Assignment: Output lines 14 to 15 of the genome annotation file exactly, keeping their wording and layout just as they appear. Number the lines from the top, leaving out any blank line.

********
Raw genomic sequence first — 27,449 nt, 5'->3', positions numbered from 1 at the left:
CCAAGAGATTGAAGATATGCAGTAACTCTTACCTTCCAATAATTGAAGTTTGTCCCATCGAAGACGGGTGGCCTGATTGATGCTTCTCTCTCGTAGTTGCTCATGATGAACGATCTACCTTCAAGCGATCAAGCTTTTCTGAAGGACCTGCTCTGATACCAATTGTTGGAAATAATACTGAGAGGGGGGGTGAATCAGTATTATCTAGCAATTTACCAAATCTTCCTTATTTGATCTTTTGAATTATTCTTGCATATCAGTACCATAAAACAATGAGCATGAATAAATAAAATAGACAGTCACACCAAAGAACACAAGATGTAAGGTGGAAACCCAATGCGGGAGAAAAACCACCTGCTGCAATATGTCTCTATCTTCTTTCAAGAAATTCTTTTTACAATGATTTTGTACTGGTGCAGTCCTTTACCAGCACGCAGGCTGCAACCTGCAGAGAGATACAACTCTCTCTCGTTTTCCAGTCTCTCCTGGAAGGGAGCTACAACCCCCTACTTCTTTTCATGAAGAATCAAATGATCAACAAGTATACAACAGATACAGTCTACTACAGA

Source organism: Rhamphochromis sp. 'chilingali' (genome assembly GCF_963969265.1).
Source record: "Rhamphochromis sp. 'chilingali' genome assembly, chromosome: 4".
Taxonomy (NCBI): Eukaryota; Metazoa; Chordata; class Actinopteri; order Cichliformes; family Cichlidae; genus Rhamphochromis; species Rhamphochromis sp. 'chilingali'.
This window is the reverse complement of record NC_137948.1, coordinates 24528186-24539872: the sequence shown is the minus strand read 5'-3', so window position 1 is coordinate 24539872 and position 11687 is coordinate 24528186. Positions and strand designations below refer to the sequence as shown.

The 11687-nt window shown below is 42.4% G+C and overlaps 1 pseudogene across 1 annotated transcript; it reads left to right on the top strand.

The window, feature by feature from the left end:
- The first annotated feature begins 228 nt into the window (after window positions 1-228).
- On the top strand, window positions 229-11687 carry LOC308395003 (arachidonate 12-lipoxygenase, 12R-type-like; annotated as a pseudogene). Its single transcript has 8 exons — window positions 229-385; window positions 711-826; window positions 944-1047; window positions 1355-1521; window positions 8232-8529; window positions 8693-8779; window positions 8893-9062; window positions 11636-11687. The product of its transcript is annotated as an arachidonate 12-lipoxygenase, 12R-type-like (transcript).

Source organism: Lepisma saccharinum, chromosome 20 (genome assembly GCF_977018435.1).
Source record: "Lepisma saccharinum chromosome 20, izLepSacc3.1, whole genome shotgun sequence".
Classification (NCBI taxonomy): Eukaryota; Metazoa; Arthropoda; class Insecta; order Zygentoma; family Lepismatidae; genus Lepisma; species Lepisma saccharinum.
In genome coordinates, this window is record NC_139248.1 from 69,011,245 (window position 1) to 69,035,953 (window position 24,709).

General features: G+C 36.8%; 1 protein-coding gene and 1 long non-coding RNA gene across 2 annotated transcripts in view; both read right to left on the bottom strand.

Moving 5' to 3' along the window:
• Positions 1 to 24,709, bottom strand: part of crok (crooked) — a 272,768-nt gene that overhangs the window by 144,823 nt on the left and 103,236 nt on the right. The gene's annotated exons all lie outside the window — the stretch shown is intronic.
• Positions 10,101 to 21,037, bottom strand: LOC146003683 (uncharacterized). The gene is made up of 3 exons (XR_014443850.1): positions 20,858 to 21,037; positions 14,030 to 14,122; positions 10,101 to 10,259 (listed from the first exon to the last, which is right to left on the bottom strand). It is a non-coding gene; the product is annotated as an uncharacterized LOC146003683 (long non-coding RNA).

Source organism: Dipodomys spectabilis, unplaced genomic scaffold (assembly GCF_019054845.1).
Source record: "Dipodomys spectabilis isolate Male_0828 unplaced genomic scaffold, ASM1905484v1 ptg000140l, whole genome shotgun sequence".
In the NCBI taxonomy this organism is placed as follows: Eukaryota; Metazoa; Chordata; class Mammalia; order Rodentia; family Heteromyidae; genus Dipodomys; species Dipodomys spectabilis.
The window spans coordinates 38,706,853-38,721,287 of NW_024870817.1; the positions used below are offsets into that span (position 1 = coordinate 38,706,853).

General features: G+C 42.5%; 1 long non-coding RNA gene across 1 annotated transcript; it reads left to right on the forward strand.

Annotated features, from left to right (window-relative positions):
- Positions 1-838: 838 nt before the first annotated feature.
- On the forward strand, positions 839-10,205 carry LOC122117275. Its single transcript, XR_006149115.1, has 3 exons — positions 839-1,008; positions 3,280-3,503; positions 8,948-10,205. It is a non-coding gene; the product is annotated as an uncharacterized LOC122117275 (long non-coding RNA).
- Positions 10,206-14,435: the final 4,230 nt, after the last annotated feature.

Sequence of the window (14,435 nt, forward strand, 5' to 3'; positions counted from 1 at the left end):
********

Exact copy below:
In genome coordinates, this window is record NC_139248.1 from 69,011,245 (window position 1) to 69,035,953 (window position 24,709).

General features: G+C 36.8%; 1 protein-coding gene and 1 long non-coding RNA gene across 2 annotated transcripts in view; both read right to left on the bottom strand.